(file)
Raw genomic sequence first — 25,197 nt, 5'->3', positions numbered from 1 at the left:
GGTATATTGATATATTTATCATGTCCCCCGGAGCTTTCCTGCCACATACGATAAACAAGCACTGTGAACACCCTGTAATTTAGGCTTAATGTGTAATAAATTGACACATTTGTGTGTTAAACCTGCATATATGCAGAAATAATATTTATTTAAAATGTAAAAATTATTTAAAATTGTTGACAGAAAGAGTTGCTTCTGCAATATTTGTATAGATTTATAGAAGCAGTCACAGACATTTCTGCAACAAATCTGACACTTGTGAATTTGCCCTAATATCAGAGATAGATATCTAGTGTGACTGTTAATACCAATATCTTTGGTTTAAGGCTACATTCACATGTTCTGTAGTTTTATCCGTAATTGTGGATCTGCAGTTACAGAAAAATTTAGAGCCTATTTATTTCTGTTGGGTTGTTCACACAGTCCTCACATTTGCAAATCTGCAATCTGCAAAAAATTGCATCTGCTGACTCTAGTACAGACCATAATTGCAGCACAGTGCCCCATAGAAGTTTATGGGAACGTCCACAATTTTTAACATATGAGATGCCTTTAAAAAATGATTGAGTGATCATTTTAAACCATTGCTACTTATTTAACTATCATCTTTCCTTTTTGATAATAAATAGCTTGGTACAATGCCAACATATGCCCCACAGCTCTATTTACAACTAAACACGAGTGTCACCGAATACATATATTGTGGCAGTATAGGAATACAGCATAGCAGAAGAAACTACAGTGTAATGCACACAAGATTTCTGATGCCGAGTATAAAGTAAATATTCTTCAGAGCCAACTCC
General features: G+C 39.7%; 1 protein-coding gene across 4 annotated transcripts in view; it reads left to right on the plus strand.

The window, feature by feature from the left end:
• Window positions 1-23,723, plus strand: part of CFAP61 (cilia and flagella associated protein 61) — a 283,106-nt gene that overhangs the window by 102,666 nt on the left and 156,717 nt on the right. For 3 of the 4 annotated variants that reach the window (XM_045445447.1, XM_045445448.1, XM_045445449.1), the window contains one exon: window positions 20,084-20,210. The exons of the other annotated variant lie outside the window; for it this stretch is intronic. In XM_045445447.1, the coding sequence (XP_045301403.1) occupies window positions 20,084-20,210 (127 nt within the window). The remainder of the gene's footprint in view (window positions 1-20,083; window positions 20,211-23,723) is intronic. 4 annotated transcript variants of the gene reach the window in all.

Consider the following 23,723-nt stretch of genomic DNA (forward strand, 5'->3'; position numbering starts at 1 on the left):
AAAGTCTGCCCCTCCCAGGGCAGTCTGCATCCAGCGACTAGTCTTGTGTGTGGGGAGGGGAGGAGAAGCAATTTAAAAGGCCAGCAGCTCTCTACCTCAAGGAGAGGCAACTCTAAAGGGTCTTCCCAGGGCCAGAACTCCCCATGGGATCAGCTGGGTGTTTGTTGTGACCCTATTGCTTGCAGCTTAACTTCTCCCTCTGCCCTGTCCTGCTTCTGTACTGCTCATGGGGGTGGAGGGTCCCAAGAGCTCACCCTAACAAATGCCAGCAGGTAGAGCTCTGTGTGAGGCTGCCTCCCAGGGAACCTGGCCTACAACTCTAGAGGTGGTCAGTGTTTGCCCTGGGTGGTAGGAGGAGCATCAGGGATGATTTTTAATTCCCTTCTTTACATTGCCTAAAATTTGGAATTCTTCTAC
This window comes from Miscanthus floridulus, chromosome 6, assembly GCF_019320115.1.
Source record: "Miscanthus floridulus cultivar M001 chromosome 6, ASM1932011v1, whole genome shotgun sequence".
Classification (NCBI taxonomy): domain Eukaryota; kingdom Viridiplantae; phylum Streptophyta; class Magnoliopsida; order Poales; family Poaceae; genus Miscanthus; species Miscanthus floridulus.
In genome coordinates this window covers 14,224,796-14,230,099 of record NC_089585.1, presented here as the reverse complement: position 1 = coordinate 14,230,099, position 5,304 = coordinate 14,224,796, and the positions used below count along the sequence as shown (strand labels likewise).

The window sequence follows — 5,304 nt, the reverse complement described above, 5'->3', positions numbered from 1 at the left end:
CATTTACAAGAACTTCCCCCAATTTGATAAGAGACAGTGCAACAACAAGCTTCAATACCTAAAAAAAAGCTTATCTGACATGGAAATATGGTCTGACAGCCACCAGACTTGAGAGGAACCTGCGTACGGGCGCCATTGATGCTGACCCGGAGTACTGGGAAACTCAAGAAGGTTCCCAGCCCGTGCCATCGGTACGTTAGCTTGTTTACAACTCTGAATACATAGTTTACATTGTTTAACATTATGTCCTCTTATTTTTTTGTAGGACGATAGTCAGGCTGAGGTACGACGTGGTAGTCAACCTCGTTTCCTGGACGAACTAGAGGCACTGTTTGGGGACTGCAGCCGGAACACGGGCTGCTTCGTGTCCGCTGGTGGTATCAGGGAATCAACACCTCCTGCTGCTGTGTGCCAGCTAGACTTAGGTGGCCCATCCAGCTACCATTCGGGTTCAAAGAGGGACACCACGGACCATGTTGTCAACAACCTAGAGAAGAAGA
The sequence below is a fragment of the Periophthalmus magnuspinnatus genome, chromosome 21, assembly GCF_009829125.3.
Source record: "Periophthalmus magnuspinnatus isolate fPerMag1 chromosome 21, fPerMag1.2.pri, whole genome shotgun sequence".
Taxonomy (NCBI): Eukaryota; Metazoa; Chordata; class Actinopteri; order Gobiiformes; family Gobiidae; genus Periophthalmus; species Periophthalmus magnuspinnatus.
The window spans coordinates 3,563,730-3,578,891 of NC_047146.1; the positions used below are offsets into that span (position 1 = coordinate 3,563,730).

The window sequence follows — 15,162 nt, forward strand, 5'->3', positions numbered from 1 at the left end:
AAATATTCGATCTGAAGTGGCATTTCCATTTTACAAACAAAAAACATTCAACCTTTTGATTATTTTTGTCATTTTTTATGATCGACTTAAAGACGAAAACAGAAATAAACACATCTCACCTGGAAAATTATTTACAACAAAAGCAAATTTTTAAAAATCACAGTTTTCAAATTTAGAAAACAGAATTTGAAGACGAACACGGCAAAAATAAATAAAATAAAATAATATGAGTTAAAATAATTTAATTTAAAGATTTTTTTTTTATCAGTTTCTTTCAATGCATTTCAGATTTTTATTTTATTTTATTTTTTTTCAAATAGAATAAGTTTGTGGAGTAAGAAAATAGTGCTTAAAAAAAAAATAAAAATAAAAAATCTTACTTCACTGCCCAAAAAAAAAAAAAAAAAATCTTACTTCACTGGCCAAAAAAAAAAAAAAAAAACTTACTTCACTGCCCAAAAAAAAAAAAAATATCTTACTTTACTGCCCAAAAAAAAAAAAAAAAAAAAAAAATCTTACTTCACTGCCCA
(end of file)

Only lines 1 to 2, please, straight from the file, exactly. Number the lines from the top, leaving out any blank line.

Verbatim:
Raw genomic sequence first — 25,197 nt, 5'->3', positions numbered from 1 at the left:
GGTATATTGATATATTTATCATGTCCCCCGGAGCTTTCCTGCCACATACGATAAACAAGCACTGTGAACACCCTGTAATTTAGGCTTAATGTGTAATAAATTGACACATTTGTGTGTTAAACCTGCATATATGCAGAAATAATATTTATTTAAAATGTAAAAATTATTTAAAATTGTTGACAGAAAGAGTTGCTTCTGCAATATTTGTATAGATTTATAGAAGCAGTCACAGACATTTCTGCAACAAATCTGACACTTGTGAATTTGCCCTAATATCAGAGATAGATATCTAGTGTGACTGTTAATACCAATATCTTTGGTTTAAGGCTACATTCACATGTTCTGTAGTTTTATCCGTAATTGTGGATCTGCAGTTACAGAAAAATTTAGAGCCTATTTATTTCTGTTGGGTTGTTCACACAGTCCTCACATTTGCAAATCTGCAATCTGCAAAAAATTGCATCTGCTGACTCTAGTACAGACCATAATTGCAGCACAGTGCCCCATAGAAGTTTATGGGAACGTCCACAATTTTTAACATATGAGATGCCTTTAAAAAATGATTGAGTGATCATTTTAAACCATTGCTACTTATTTAACTATCATCTTTCCTTTTTGATAATAAATAGCTTGGTACAATGCCAACATATGCCCCACAGCTCTATTTACAACTAAACACGAGTGTCACCGAATACATATATTGTGGCAGTATAGGAATACAGCATAGCAGAAGAAACTACAGTGTAATGCACACAAGATTTCTGATGCCGAGTATAAAGTAAATATTCTTCAGAGCCAACTCC